A bit of research on leaking access tokens from OAuth2/OIDC flows, in all cases you already need a cross-site scripting vulnerability to exist on the host recieving the callback, it does present an interesting case of escalating two often unimportant issues, a self-XSS and a Login CSRF, into an account takeover though.
The author presents three cases of “SSO Gadgets”. These are different techniques you may be able to use to capture a usable token. They all make a few assumptions: the attacker must have an XSS on the host already, the victim user must already have authorized the application, and the identity provider support the
prompt=none URL parameter which tells it to immediately return with the code without needing any user interaction.
Implicit Flow Support - The implicit flow is a weak OAuth2 flow where the access token is returned in the URL and that token can be used immediately against the provider. In this case, an attacker can simply open a new window to the provider, wait for the redirect to happen and read the token from the URL.
Confidential Client, Using Code Flow with no PKCE - Normally with this flow, the user will be redirected back to the host with a token, but unlike the implicit flow the token is not immediately useful. Instead the server will send the token and a secret value back to the provider, who will then give them the access token. This way the access token is never exposed to clients. The trick to be able to hijack the code from these flows is to disrupt that exchange process and prevent the server from actually trying to exchange the token that is sent back.
The author mentioned two tricks that might be useful to do this, one is changing the
repsonse_type making it so token will no longer be in the expected location. Setting it to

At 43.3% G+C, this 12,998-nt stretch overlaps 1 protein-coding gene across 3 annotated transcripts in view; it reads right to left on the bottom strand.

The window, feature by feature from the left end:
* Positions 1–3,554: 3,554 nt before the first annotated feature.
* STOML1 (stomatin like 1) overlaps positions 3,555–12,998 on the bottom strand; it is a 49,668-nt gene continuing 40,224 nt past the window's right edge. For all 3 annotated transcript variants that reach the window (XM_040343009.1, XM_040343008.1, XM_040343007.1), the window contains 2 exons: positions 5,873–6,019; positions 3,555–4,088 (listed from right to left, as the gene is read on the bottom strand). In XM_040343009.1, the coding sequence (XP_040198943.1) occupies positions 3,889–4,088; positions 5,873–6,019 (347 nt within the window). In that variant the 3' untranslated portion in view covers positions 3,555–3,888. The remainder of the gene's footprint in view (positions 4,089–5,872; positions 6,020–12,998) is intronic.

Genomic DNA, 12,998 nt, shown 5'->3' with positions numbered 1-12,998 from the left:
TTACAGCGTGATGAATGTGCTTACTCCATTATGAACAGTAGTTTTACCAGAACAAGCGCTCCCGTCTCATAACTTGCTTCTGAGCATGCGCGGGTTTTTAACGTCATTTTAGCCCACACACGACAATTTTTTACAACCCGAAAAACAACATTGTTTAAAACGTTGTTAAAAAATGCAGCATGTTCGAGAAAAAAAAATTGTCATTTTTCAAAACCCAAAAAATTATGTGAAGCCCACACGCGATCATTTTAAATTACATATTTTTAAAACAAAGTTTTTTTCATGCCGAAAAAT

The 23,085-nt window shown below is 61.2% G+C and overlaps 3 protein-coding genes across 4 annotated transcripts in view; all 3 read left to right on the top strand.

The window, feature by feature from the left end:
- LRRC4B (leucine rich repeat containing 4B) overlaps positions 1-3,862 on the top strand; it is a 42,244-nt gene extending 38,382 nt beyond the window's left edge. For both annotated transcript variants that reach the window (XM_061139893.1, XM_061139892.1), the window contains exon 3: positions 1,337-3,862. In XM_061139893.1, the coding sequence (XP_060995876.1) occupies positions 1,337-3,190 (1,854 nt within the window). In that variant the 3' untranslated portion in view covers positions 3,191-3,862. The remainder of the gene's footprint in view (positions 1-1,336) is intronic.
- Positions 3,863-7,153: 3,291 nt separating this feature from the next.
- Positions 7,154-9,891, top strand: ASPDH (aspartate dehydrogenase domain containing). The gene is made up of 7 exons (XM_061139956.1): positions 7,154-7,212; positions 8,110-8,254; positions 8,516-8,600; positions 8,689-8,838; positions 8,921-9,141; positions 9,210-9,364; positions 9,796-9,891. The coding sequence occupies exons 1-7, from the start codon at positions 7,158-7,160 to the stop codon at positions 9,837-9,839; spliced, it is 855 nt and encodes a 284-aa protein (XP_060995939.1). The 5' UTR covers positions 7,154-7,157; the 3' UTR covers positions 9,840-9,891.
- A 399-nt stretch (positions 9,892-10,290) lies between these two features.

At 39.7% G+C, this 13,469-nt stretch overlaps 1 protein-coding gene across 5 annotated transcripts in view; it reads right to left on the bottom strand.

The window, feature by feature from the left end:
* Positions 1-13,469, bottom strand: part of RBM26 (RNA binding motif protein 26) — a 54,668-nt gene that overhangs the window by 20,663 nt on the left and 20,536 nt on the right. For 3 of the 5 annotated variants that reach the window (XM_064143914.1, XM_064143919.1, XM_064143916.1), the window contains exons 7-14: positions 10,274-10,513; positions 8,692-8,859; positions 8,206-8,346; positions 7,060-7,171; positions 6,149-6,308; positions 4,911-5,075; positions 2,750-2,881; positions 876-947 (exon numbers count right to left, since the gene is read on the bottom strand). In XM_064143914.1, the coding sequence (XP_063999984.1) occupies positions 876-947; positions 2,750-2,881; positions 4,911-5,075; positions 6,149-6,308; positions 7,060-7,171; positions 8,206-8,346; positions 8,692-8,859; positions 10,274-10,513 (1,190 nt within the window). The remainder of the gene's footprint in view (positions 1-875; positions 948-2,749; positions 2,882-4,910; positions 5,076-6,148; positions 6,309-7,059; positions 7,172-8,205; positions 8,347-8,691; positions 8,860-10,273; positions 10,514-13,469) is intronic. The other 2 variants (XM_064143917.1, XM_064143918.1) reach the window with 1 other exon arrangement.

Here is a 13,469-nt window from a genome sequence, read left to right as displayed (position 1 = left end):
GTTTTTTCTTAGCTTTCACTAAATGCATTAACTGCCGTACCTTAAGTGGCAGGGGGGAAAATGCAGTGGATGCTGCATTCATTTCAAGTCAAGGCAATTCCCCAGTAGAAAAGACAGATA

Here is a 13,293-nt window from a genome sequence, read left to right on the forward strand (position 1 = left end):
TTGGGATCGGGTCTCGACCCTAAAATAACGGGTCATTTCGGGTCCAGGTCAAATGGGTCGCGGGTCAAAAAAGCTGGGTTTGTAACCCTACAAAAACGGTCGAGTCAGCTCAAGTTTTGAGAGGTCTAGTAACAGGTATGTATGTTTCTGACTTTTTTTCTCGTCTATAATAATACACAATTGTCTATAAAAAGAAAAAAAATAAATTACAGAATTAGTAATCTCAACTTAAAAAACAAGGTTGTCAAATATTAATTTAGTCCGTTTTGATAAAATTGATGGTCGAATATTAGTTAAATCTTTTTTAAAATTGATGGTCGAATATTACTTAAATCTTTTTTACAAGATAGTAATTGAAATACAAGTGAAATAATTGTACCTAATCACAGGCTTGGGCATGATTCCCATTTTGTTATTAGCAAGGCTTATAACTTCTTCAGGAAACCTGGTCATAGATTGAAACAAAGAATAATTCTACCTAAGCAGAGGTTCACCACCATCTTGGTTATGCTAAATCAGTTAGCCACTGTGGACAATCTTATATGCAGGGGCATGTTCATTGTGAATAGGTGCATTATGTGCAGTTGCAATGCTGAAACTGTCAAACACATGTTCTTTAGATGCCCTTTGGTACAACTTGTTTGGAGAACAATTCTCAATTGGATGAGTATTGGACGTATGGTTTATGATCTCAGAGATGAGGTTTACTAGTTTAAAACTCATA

fragment for example will make it invisible to the server-side to read, but can still be captured by an attacker with an XSS. Another trick would be to provide an invalid
state. If the server validated the state before trying to consume the token, it may fail without consuming the token. In both cases, the attacker ends up with this “exchange token”. They can then start their own OAuth2/OIDC flow, and swap out their rela exchange token for the captured one. The server will then process that stolen token and log the attacker into the victim’s account. There are likely other ways the flow could be broken, but the two mentioned are probably the most common.
Single-Page Application with Code Flow and PKCE - This one is a bit “meh” to me, an XSS on a single-page application is already basically game over. All they do for this one is just simulate the normal flow since they have all the access from the XSS. CCompute the
code_challenge values, open a new window with the appropiate OAuth code flow URL and the computed values, await the redirect and obtain the code.
They provide a “real-world” example, though they don’t provide any application details. It is an interesting chain though, and a nice escalation from normally pretty weak issues.
The first issue in the chain, is a Login CSRF, the ability to force another user to login as an attacker controlled account. They chain this with a self-XSS in their username. Often this is not seen as a terribly useful chain since the XSS just provided access to the attacker’s own account even if the victim is on it, though they combine it with one of their SSO Gadgets. As the victim would still have their session with the identity provider, they can use an SSO Gadget to steal their access token through the XSS while they are logged into the victim.
Lastly, they call out that Oauth applications registered with Google as “Web Applications” cannot disable the implicit flow, so that gadget is widely available.